During the time he was stationed at Fort Hunter the troops had two engagements with the enemy.  The first was in the summer at a place called Thurlough.(2)  The enemy was attacked in the morning, by a small party of the Americans who were repulsed.  In this action Capt. McKain (3) was wounded and died soon after and according to the best of his recollection, four or five of the American soldiers were killed and a number wounded, and about forty or fifty of the enemy were killed.  In the fall of the year, the British Indians & Tories appeared at a place called Stone Arabia and were commanded by Major Ross (4) and Butler.  The next day the American troops crossed the River and proceeded to Johnstown where the enemy had collected and sere committing depredations upon the inhabitants.  The action commenced about the middle of the day and continued until dark.  In two or three days after the Americans again pursued the enemy and came up with them at Canada Creek.  The enemy defended the creek and the ford and Col. Butler was killed.  (5)  The Americans forded the creek and pursued after the enemy two or three days and took a number of prisoners. (6) Their provisions becoming short, they were obliged to give up the chase and return to the fort where he stayed until his time expired which he thinks was in the month of December January 1782.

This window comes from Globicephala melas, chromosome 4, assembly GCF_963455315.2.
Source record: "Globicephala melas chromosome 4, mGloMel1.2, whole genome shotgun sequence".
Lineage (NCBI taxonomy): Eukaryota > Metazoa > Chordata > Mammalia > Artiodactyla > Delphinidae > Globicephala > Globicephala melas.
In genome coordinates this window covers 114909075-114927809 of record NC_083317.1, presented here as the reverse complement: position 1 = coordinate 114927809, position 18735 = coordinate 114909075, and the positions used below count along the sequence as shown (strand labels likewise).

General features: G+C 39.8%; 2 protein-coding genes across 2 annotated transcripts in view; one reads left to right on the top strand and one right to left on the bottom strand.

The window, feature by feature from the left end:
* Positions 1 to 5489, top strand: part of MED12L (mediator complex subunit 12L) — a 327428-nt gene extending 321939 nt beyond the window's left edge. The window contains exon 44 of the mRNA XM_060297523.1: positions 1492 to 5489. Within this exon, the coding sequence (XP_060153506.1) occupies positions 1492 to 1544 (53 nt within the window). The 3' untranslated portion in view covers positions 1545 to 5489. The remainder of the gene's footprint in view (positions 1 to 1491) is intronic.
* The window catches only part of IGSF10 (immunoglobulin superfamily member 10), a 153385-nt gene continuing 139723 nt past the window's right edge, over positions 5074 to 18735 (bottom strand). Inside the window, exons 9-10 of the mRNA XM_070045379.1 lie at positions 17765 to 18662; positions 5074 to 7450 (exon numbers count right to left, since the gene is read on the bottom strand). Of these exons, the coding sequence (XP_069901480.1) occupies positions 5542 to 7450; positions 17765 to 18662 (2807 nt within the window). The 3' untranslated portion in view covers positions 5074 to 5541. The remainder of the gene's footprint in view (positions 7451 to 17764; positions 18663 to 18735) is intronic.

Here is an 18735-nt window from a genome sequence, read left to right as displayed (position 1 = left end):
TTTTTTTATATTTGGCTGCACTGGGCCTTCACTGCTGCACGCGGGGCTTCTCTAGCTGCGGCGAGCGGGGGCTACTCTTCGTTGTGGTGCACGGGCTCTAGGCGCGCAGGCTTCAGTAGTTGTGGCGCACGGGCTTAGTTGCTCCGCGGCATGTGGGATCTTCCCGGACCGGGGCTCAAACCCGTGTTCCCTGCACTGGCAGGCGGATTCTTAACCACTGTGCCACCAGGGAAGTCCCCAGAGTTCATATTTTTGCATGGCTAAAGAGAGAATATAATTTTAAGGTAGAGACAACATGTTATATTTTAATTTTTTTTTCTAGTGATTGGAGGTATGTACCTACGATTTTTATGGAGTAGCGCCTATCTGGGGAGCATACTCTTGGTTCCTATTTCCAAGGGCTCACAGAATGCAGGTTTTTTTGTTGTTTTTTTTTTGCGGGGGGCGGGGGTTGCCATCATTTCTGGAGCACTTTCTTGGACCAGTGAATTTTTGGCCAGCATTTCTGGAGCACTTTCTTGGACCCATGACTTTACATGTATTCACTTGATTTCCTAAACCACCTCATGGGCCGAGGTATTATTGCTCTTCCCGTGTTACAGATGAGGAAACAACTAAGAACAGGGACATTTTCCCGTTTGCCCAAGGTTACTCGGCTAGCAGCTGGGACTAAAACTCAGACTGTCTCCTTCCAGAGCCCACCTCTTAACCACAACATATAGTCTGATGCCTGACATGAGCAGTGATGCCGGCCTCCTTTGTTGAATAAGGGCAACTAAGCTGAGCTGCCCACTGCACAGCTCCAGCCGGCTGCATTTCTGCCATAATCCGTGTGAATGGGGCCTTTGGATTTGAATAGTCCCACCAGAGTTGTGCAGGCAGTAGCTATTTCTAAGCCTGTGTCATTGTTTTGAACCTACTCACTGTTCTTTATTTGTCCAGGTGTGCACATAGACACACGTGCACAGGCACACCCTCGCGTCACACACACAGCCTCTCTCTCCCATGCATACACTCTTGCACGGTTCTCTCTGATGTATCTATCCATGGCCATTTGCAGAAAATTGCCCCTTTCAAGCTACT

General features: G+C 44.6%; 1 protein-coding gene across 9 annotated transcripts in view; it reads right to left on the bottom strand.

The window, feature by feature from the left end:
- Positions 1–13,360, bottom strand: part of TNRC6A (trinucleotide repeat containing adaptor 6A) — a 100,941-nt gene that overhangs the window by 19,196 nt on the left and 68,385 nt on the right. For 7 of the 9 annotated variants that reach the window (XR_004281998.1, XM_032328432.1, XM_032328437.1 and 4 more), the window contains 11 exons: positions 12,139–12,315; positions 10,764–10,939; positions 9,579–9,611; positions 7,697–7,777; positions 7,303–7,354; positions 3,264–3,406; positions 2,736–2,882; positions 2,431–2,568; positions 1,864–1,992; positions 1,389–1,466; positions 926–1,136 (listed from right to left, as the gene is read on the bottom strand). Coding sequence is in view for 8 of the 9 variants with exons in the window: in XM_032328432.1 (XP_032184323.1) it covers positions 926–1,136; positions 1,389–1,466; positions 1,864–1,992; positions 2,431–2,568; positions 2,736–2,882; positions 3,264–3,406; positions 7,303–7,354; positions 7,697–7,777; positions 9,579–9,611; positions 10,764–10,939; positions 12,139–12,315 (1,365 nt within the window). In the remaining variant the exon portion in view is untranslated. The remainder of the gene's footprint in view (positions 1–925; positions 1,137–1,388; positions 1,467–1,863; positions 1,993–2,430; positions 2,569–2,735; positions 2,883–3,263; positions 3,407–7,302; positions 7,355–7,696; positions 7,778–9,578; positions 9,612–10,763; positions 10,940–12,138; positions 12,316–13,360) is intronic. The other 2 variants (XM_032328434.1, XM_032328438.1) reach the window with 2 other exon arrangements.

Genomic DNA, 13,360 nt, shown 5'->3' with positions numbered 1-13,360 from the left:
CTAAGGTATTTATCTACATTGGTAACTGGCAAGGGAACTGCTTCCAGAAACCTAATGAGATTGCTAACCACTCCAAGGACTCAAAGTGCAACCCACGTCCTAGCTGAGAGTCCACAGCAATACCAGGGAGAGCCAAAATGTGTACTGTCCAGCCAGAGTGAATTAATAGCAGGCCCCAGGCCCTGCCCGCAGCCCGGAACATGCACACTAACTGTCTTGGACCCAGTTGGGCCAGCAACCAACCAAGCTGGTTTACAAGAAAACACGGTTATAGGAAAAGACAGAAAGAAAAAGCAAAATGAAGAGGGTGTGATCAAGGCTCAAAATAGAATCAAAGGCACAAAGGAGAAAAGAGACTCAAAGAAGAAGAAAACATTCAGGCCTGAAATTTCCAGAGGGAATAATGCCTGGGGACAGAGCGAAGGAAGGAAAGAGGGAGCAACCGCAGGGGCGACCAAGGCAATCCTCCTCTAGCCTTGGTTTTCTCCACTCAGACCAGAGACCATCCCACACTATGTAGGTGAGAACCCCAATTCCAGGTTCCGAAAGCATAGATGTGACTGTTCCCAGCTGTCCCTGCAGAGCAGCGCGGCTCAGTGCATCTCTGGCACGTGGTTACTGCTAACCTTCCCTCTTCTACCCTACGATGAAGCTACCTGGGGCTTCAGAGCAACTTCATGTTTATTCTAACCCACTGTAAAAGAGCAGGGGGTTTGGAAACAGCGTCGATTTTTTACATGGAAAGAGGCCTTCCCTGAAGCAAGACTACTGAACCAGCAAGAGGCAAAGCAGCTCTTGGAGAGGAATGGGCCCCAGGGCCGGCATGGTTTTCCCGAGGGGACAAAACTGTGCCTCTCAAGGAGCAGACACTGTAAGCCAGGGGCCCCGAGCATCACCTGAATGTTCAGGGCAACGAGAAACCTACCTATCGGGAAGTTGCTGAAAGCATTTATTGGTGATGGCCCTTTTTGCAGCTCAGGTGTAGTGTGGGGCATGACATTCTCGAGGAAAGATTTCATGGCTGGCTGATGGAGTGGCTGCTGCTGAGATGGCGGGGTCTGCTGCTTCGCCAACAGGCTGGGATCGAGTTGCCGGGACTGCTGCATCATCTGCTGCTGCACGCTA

I was born in Warrensbush in the State of N. York in the year 1764, according to the best of my recollection.  I have no record of my age.  I was a resident of Warrensbush when I was called into service.
            I lived in Warrensbush after the Revolutionary War, about twenty years, removed from thence to Bushnell-basin on the Hudson River where I lived about seven or eight years, and moved from thence to Stanbridge, where I now live.
            I was called into service by enlisting as stated in my declaration.
            During the time I was in service I became acquainted with the following named officers, viz: Col. Willet, Adjt Funday, Capt. Shaw, Capt. McKain, Lt Putnam & Newkirk, Capt. Ellsworth, Lieut. Froman, Capt. Putnam under whom I served.